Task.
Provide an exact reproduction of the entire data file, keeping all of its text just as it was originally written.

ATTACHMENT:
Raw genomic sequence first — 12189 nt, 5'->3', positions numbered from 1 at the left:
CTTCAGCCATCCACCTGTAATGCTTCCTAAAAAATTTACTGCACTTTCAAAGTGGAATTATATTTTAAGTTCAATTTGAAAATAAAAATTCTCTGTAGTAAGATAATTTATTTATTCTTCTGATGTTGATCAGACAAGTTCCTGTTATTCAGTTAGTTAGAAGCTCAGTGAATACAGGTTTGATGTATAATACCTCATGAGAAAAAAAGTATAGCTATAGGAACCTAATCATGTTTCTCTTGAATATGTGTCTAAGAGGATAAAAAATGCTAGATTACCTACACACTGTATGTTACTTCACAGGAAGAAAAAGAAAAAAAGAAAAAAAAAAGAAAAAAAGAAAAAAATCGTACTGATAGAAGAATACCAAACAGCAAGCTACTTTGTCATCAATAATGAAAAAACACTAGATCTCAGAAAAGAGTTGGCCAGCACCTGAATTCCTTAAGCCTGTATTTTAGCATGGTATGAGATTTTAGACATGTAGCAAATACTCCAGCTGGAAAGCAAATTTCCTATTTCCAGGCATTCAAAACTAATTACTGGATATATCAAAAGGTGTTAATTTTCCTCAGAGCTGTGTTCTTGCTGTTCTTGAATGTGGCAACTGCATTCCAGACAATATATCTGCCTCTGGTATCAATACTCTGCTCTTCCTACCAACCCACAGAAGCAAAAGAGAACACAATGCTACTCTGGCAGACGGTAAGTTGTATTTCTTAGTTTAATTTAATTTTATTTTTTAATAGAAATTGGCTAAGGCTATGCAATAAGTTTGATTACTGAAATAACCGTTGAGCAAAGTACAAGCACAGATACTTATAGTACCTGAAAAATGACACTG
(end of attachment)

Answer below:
Raw genomic sequence first — 12189 nt, 5'->3', positions numbered from 1 at the left:
CTTCAGCCATCCACCTGTAATGCTTCCTAAAAAATTTACTGCACTTTCAAAGTGGAATTATATTTTAAGTTCAATTTGAAAATAAAAATTCTCTGTAGTAAGATAATTTATTTATTCTTCTGATGTTGATCAGACAAGTTCCTGTTATTCAGTTAGTTAGAAGCTCAGTGAATACAGGTTTGATGTATAATACCTCATGAGAAAAAAAGTATAGCTATAGGAACCTAATCATGTTTCTCTTGAATATGTGTCTAAGAGGATAAAAAATGCTAGATTACCTACACACTGTATGTTACTTCACAGGAAGAAAAAGAAAAAAAGAAAAAAAAAAGAAAAAAAGAAAAAAATCGTACTGATAGAAGAATACCAAACAGCAAGCTACTTTGTCATCAATAATGAAAAAACACTAGATCTCAGAAAAGAGTTGGCCAGCACCTGAATTCCTTAAGCCTGTATTTTAGCATGGTATGAGATTTTAGACATGTAGCAAATACTCCAGCTGGAAAGCAAATTTCCTATTTCCAGGCATTCAAAACTAATTACTGGATATATCAAAAGGTGTTAATTTTCCTCAGAGCTGTGTTCTTGCTGTTCTTGAATGTGGCAACTGCATTCCAGACAATATATCTGCCTCTGGTATCAATACTCTGCTCTTCCTACCAACCCACAGAAGCAAAAGAGAACACAATGCTACTCTGGCAGACGGTAAGTTGTATTTCTTAGTTTAATTTAATTTTATTTTTTAATAGAAATTGGCTAAGGCTATGCAATAAGTTTGATTACTGAAATAACCGTTGAGCAAAGTACAAGCACAGATACTTATAGTACCTGAAAAATGACACTG